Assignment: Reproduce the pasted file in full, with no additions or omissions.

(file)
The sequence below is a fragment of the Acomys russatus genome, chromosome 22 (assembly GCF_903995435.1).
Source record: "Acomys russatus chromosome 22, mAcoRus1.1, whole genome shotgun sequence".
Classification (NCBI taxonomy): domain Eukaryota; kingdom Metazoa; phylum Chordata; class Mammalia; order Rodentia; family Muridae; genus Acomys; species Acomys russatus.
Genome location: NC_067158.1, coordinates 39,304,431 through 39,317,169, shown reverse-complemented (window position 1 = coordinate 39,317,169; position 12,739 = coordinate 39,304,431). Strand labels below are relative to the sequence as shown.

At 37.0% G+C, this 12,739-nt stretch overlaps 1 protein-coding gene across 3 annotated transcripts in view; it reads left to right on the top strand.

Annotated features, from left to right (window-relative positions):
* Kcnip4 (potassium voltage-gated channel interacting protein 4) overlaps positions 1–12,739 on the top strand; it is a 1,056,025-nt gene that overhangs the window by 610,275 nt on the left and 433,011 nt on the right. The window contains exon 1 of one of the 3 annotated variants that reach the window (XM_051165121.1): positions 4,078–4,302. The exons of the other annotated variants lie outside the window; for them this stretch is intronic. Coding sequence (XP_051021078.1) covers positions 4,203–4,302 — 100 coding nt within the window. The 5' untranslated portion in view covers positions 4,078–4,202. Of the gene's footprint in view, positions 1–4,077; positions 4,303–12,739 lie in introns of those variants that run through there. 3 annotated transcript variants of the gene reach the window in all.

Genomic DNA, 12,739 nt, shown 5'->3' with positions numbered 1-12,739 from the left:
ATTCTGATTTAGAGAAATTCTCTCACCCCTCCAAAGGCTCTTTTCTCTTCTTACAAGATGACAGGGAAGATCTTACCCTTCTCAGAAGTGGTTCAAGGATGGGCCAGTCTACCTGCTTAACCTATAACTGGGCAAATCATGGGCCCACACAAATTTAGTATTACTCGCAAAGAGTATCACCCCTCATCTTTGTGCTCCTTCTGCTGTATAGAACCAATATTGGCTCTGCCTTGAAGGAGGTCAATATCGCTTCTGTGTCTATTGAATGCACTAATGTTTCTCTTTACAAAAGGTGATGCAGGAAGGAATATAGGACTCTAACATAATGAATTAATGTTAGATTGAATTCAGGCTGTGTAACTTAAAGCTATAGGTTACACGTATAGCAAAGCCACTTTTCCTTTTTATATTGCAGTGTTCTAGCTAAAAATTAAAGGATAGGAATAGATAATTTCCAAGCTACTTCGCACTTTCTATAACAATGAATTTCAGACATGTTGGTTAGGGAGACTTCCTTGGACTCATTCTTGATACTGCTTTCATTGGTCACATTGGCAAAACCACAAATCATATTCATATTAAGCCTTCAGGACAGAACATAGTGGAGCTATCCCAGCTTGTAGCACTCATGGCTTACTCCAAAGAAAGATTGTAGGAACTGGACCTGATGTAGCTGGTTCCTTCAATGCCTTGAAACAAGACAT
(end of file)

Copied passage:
The sequence below is a fragment of the Acomys russatus genome, chromosome 22 (assembly GCF_903995435.1).
Source record: "Acomys russatus chromosome 22, mAcoRus1.1, whole genome shotgun sequence".
Classification (NCBI taxonomy): domain Eukaryota; kingdom Metazoa; phylum Chordata; class Mammalia; order Rodentia; family Muridae; genus Acomys; species Acomys russatus.
Genome location: NC_067158.1, coordinates 39,304,431 through 39,317,169, shown reverse-complemented (window position 1 = coordinate 39,317,169; position 12,739 = coordinate 39,304,431). Strand labels below are relative to the sequence as shown.

At 37.0% G+C, this 12,739-nt stretch overlaps 1 protein-coding gene across 3 annotated transcripts in view; it reads left to right on the top strand.

Annotated features, from left to right (window-relative positions):
* Kcnip4 (potassium voltage-gated channel interacting protein 4) overlaps positions 1–12,739 on the top strand; it is a 1,056,025-nt gene that overhangs the window by 610,275 nt on the left and 433,011 nt on the right. The window contains exon 1 of one of the 3 annotated variants that reach the window (XM_051165121.1): positions 4,078–4,302. The exons of the other annotated variants lie outside the window; for them this stretch is intronic. Coding sequence (XP_051021078.1) covers positions 4,203–4,302 — 100 coding nt within the window. The 5' untranslated portion in view covers positions 4,078–4,202. Of the gene's footprint in view, positions 1–4,077; positions 4,303–12,739 lie in introns of those variants that run through there. 3 annotated transcript variants of the gene reach the window in all.

Genomic DNA, 12,739 nt, shown 5'->3' with positions numbered 1-12,739 from the left:
ATTCTGATTTAGAGAAATTCTCTCACCCCTCCAAAGGCTCTTTTCTCTTCTTACAAGATGACAGGGAAGATCTTACCCTTCTCAGAAGTGGTTCAAGGATGGGCCAGTCTACCTGCTTAACCTATAACTGGGCAAATCATGGGCCCACACAAATTTAGTATTACTCGCAAAGAGTATCACCCCTCATCTTTGTGCTCCTTCTGCTGTATAGAACCAATATTGGCTCTGCCTTGAAGGAGGTCAATATCGCTTCTGTGTCTATTGAATGCACTAATGTTTCTCTTTACAAAAGGTGATGCAGGAAGGAATATAGGACTCTAACATAATGAATTAATGTTAGATTGAATTCAGGCTGTGTAACTTAAAGCTATAGGTTACACGTATAGCAAAGCCACTTTTCCTTTTTATATTGCAGTGTTCTAGCTAAAAATTAAAGGATAGGAATAGATAATTTCCAAGCTACTTCGCACTTTCTATAACAATGAATTTCAGACATGTTGGTTAGGGAGACTTCCTTGGACTCATTCTTGATACTGCTTTCATTGGTCACATTGGCAAAACCACAAATCATATTCATATTAAGCCTTCAGGACAGAACATAGTGGAGCTATCCCAGCTTGTAGCACTCATGGCTTACTCCAAAGAAAGATTGTAGGAACTGGACCTGATGTAGCTGGTTCCTTCAATGCCTTGAAACAAGACAT